Organizational Myopia: Problems of Rationality and Foresight in Organizations
Could the terrorist attacks on the Twin Towers have been avoided? What about the recent global financial crisis? Behind these apparently very different events it is possible to identify a common element of organizational myopia - a syndrome that severely limits the capacity of organizations to foresee the effects of their own decisions and to recognize signs of danger or opportunity. Based on several case studies, Organizational Myopia explores the barriers that impede organizations from identifying an effective response to the problems which they have to confront. Using real-world cases, the author investigates the mechanisms that generate myopia in organizations at the individual, organizational and interorganizational level in contexts that are complex, uncertain, ambiguous and changeable. This book will help readers understand how to limit the origins of myopia and therefore increase the capacity of organizations to anticipate and contain unexpected events.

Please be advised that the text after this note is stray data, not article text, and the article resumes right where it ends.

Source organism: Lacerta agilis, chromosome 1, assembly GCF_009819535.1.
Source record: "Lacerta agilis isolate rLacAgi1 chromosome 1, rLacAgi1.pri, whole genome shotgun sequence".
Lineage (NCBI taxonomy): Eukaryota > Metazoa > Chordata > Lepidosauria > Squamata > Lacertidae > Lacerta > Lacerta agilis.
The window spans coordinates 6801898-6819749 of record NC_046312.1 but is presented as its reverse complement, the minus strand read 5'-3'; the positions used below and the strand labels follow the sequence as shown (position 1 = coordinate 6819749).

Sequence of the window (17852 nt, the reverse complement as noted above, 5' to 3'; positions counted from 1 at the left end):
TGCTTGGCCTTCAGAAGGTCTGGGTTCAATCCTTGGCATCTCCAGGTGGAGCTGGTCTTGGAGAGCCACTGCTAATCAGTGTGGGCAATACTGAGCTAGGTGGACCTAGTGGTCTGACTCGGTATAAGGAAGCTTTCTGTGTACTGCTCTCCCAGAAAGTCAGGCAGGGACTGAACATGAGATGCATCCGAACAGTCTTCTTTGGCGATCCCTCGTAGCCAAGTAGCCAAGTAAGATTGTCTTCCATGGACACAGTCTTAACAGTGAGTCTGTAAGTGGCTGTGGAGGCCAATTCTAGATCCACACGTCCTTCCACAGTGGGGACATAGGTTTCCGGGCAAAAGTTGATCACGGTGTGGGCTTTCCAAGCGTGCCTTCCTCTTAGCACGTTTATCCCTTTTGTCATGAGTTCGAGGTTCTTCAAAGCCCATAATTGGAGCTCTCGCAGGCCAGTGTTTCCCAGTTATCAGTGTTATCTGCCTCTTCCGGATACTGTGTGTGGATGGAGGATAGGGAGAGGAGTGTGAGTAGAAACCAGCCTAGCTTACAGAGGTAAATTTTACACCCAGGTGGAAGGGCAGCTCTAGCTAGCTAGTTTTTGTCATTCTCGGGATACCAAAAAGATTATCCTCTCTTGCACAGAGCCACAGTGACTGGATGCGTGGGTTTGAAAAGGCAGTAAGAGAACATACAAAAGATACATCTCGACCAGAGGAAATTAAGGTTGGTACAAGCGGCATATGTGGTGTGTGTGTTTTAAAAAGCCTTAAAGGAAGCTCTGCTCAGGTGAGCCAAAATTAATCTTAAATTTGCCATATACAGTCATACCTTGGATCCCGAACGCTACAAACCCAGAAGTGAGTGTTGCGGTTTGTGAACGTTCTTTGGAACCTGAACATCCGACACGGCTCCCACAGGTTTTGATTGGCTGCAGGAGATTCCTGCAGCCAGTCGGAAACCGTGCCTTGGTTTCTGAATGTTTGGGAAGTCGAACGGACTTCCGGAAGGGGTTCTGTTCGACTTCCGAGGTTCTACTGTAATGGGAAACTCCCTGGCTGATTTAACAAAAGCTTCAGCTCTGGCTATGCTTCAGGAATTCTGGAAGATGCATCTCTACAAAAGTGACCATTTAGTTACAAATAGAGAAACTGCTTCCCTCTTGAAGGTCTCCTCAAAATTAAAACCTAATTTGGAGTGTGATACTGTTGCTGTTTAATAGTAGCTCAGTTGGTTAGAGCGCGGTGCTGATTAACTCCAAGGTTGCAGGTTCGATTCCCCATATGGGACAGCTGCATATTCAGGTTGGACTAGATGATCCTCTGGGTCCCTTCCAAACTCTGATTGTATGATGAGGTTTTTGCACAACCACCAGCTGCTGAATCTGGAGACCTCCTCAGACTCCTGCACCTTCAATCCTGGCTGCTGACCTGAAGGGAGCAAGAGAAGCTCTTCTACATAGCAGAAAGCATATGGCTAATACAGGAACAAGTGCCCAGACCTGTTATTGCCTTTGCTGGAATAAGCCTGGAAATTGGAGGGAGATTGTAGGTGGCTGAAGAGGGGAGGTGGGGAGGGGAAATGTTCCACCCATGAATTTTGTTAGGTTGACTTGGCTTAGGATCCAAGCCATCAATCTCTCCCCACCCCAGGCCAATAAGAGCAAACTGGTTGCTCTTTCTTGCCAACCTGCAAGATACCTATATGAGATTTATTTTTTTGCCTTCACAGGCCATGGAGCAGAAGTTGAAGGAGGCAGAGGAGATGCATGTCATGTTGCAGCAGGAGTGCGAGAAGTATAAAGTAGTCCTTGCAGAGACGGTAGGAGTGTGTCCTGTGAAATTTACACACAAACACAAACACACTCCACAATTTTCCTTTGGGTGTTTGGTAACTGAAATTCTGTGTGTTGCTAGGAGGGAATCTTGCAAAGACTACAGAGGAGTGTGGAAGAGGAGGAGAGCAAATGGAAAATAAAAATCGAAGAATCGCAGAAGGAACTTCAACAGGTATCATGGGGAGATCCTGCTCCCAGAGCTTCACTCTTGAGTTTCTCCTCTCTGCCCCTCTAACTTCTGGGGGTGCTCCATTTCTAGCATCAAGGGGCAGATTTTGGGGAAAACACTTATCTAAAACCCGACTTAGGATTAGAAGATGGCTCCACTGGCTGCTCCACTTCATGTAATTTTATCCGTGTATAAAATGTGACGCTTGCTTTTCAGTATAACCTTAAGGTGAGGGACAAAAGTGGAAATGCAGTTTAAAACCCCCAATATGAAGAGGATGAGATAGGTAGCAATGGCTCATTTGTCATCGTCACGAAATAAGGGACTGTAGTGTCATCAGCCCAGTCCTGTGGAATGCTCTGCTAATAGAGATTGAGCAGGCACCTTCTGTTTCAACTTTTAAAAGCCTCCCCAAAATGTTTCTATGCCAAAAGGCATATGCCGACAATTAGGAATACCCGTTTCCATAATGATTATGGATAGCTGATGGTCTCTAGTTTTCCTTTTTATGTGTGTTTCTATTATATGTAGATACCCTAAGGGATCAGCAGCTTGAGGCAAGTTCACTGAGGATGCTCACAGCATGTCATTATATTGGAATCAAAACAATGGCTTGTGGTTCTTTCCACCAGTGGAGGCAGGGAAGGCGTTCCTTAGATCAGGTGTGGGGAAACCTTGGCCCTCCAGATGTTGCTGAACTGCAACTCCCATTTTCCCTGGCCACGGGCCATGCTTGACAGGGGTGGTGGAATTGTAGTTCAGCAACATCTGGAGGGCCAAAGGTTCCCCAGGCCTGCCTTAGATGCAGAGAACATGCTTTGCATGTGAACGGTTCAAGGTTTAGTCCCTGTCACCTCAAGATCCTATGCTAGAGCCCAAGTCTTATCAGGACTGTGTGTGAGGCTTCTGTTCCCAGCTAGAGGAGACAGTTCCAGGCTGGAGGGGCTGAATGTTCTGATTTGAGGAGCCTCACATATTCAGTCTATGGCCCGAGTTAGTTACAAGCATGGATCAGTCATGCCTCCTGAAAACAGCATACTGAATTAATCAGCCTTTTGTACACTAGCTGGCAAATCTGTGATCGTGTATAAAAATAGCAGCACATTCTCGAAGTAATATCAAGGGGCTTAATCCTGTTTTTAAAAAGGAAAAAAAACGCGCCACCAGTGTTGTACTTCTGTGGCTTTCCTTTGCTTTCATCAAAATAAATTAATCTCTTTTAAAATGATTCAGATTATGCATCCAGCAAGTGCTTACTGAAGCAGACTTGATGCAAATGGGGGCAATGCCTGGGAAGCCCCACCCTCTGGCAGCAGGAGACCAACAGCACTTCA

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9/11 Commission Report 9/11 terrorist attacks abductive reasoning accident action activity afﬁrms agencies aircraft ambiguous analysis Arthur Andersen auditing companies auditors aware behavior beneﬁts bias changes cognitive Columbia complex conﬂict consequences context coordination culture danger decision makers defense system deﬁned develop difﬁcult disaster economic effective efﬁciency Enron environment errors evaluation ex ante ex post example fact factors failure ﬁeld ﬁnancial crisis ﬁrst ﬁve ﬂight hierarchy High Reliability Organizations hijacking hindsight bias HROs identiﬁed increase individual inﬂuence interorganizational interpretations involved izational KPMG launch limited logic Luftwaffe moai NASA NCTA NEADS Neuroeconomics NORAD O-rings ofthe operators organizational learning organizational myopia Parmalat Perrow political possible potential predictable surprise problems rational relation Reliability Organizations response result risk safety shuttle signiﬁcant situations social speciﬁc strategy structure Sutcliffe 2007 theory threats tion Turner and Pidgeon uncertainty Vaughan warning signs weak signs Weick and Sutcliffe